Juxtaposition of Miguel Cabrera’s 3,000 hits and Detroit Tigers team that musters just 2

Detroit Free Press

Miguel Cabrera was on the field posing for a picture when Victor Martinez, his old teammate, sneaked into the Detroit Tigers‘ dugout.

“What about the ball from 3,000? Don’t worry, we didn’t lose it,” Dan Dickerson, the Tigers radio announcer, said during Sunday afternoon’s celebration honoring Cabrera for reaching 3,000 hits. “We do however, have a surprise guest on hand to make that presentation. Please welcome back to Comerica Park, entering the field from the Tigers’ dugout, a teammate of Miguel Cabrera for seven seasons, five-time All-Star Victor Martinez.”

Cabrera spun around and put his hands on his head, totally stunned. What do you get for the guy who has everything? An amazing moment.

Cabrera walked toward Martinez and they hugged on the field. Martinez held up the ball and put it into a case.

What a wonderful celebration.

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We know that Cabrera is a great hitter —one of the greatest of all time.

We know that he is a beloved teammate. We see his personality come out when he’s joking at first base or laughing with his teammates on the bench. But we don’t get to see these genuine interactions with his family and former teammates, and that’s what made this celebration so perfect.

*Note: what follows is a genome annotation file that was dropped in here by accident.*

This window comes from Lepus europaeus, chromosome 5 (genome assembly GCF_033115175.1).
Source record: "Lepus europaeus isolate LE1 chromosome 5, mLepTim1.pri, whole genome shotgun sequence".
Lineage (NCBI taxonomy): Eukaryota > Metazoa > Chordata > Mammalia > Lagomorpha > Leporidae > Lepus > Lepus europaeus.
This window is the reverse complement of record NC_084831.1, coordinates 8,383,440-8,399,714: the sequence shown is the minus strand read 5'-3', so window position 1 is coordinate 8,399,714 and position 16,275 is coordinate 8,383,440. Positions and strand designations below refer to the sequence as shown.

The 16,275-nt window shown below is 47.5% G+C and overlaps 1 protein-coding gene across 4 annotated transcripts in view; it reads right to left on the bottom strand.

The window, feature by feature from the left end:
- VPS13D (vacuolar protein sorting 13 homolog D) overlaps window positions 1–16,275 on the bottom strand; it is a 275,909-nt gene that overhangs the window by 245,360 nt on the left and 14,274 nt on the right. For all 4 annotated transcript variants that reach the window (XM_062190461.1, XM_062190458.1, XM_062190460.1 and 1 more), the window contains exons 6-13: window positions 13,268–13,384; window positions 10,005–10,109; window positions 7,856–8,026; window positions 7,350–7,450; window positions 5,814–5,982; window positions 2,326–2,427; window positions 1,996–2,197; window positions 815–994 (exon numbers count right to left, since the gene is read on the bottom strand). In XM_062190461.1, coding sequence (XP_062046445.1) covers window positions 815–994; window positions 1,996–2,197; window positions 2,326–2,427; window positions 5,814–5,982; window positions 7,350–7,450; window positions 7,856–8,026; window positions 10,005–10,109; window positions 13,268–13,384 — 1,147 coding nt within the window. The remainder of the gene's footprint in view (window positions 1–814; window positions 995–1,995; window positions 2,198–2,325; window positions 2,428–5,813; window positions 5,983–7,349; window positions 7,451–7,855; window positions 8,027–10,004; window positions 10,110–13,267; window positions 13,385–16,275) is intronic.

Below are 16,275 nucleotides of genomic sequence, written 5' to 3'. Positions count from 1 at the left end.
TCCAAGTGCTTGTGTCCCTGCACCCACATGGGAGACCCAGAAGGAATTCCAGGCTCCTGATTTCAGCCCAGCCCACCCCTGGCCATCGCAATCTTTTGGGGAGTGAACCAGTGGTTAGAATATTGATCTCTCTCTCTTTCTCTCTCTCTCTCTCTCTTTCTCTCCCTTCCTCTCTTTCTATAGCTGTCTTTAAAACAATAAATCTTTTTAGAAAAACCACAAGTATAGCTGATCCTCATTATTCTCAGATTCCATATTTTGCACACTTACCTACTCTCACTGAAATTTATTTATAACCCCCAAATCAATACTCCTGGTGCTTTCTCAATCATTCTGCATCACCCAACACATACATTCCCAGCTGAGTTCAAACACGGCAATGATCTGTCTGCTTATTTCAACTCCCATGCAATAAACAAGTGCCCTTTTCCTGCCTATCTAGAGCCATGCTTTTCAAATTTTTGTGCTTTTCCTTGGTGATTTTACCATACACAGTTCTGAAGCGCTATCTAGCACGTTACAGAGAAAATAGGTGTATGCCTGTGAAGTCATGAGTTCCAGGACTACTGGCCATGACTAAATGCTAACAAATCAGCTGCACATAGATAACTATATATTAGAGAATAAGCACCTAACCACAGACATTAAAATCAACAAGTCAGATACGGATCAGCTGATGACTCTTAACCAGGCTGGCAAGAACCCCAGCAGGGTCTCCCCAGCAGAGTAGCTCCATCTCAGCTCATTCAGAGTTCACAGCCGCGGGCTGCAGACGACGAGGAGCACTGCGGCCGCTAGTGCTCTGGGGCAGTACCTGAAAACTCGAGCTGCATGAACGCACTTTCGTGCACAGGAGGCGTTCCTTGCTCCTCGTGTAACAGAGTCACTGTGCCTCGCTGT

It was the way Cabrera and Martinez stood next to each other during the national anthem, as if they were savoring every moment back together.

It was the way Cabrera engulfed his son, Christopher, in a two-armed hug, kissing him on top of the head.

It was the way he smiled while teasing Tigers general manager Al Avila, wiping something off his suit jacket.

It was the way Cabrera danced in the dugout before the top of the fifth inning.

It was the way he interacted with the fans. Before the ceremony, a fan was outside the dugout, screaming his name. Cabrera turned, broke into a smile and nodded at the fan.

It was the way Cabrera greeted his former teammates — “Aaagh!’ Cabrera screamed, putting his arm around Austin Jackson, the former Tigers outfielder.

It was the way Cabrera went through a greeting with his daughter Isabel — an intricate hand gesture that looked like the “Itsy Bitsy Spider” climbing an imaginary web.